5 Observations on Being Innovative (at an organizational level)

A typical organizational analysis entails observing the organization from the strategic, political and cultural lenses encompassing people, processes and technologies. While these lenses are useful in understanding the workings of an organization, they are not sufficient for an organization to be innovative. To be innovative, organizations need to have a constant flow of ideas that are generated, captured and then shared smoothly up/down and horizontally across the organization.  These ideas can potentially turn into products and/or services and thus propel the organization forward and keep them ahead of the competition.

In this blog post, I will focus on how to generate ideas for your organization and introduce a term I coined the Innovation Diversity Lens. The basis of this lens emerges from the fact that given the right environment, diversity of people and ideas can lead to innovation. So how does an organization generate ideas? Well, I am glad you asked.  According to my current view of the world, idea generation happens in the following 5 ways:

  1. By tapping into the innovation capabilities within the organization through internal customers. Typically people who are closest to the work can tell you what is not efficient and how it can be improved. Taking this information from multiple people and the co-dependencies of processes you can have a holistic idea of what can happen.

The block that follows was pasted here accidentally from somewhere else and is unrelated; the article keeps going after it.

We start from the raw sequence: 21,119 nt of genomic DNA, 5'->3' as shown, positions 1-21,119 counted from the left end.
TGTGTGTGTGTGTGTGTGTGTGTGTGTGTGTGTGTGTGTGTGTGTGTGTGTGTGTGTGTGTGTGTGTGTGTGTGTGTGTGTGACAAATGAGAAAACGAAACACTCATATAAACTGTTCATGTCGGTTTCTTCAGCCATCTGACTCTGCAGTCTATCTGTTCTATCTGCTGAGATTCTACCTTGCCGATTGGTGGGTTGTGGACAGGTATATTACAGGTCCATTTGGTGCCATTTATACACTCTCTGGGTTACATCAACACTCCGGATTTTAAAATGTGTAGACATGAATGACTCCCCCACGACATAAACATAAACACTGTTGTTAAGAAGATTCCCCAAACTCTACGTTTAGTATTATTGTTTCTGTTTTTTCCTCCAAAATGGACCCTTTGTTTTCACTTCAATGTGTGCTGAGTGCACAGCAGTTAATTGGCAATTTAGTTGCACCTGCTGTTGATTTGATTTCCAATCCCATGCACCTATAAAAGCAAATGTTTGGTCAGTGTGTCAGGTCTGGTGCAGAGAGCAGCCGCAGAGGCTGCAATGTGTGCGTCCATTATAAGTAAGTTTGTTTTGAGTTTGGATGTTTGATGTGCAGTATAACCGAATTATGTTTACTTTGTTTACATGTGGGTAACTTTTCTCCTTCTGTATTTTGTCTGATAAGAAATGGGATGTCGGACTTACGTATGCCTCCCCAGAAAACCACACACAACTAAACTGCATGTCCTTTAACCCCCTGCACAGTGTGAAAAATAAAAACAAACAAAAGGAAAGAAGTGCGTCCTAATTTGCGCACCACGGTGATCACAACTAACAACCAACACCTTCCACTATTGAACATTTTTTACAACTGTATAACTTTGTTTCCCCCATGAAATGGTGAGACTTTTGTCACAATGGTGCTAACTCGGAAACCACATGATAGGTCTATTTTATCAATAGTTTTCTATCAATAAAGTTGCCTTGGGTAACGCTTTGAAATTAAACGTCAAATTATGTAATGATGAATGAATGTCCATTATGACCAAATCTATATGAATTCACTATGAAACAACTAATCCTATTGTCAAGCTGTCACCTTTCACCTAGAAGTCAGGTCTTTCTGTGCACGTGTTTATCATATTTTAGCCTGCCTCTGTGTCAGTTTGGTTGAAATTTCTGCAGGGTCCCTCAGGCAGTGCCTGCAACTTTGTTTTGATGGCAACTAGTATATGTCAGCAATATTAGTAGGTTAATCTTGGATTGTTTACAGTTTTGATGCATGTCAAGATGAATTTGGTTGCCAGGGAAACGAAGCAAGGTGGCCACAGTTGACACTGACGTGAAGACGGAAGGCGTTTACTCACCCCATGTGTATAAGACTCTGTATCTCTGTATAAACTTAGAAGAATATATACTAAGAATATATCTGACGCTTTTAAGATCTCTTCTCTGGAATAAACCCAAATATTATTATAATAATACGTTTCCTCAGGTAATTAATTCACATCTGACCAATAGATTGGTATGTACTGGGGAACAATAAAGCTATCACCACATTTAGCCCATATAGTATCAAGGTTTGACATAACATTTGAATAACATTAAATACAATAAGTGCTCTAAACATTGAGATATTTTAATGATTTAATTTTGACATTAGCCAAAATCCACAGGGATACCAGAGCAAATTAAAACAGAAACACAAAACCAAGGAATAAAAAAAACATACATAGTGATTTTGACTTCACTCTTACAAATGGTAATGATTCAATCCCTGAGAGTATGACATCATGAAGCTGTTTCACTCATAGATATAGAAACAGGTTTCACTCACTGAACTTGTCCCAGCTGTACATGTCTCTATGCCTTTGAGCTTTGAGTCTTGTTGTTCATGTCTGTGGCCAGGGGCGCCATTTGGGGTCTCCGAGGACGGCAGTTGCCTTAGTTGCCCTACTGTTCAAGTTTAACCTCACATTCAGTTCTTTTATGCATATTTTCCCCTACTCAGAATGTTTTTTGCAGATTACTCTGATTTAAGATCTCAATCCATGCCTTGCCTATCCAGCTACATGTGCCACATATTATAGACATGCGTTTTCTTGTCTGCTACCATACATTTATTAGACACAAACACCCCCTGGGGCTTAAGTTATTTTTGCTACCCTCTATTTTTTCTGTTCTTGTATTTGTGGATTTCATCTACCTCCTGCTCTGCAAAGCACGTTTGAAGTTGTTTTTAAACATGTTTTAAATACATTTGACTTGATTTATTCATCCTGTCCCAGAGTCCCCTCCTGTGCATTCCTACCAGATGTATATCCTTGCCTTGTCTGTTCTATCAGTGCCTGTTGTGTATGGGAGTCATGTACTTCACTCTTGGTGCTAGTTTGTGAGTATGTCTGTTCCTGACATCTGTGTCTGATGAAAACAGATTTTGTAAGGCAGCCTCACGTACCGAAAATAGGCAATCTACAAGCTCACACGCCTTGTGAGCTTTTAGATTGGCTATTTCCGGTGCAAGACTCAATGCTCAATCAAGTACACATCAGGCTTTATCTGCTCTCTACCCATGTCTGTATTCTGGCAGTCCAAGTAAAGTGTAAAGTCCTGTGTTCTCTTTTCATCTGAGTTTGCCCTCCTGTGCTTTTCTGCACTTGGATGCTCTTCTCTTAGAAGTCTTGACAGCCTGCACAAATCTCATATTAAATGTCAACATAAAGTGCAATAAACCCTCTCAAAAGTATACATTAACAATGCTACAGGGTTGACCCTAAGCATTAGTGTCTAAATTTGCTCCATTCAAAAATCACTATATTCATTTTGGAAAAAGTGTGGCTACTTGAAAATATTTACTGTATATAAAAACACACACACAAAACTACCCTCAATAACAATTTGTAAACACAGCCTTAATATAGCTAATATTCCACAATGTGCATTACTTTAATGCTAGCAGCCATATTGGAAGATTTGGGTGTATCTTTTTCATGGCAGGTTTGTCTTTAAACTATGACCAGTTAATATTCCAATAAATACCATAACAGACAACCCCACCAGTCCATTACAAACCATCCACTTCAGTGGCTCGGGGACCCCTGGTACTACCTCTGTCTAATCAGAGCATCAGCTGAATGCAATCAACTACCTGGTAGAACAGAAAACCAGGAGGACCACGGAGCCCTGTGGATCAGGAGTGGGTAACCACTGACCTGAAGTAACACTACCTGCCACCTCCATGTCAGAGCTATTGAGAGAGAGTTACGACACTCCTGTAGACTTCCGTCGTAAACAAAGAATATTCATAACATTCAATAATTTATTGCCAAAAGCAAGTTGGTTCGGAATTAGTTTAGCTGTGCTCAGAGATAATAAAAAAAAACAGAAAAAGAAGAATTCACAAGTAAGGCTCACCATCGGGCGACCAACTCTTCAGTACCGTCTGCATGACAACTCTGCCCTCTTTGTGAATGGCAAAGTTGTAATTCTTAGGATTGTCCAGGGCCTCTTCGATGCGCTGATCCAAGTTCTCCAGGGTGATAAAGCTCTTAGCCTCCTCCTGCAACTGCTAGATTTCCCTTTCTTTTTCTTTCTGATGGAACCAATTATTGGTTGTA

2. By becoming a catalyst for innovation for external customers. Think about how new versions of the software are released typically based upon new requirements from the customers.
  3. Keeping abreast of innovation within your industry.
  4. Keeping abreast of innovation outside your industry through cross-pollination of ideas. Think about how concepts of Project Management emerged from construction and are now used in software development.
  5. Integration, customization, and combination of the above.
Idea Generation Map Idea Generation Map

 

Budget Sequestration is Real even if it is not…

Yes, I know the data is old but bear with me on this. According to a 2003 Brookings study on Public Service, the U.S. Federal Government is composed of 3,900 political appointees, 2.7 million civilian personnel, 1.5 million uniformed personnel, and 5.6 million federal contract workers. This means that the federal contractor workforce is greater than the political appointees, civilian and uniformed personnel combined. I will let this sink in for a while…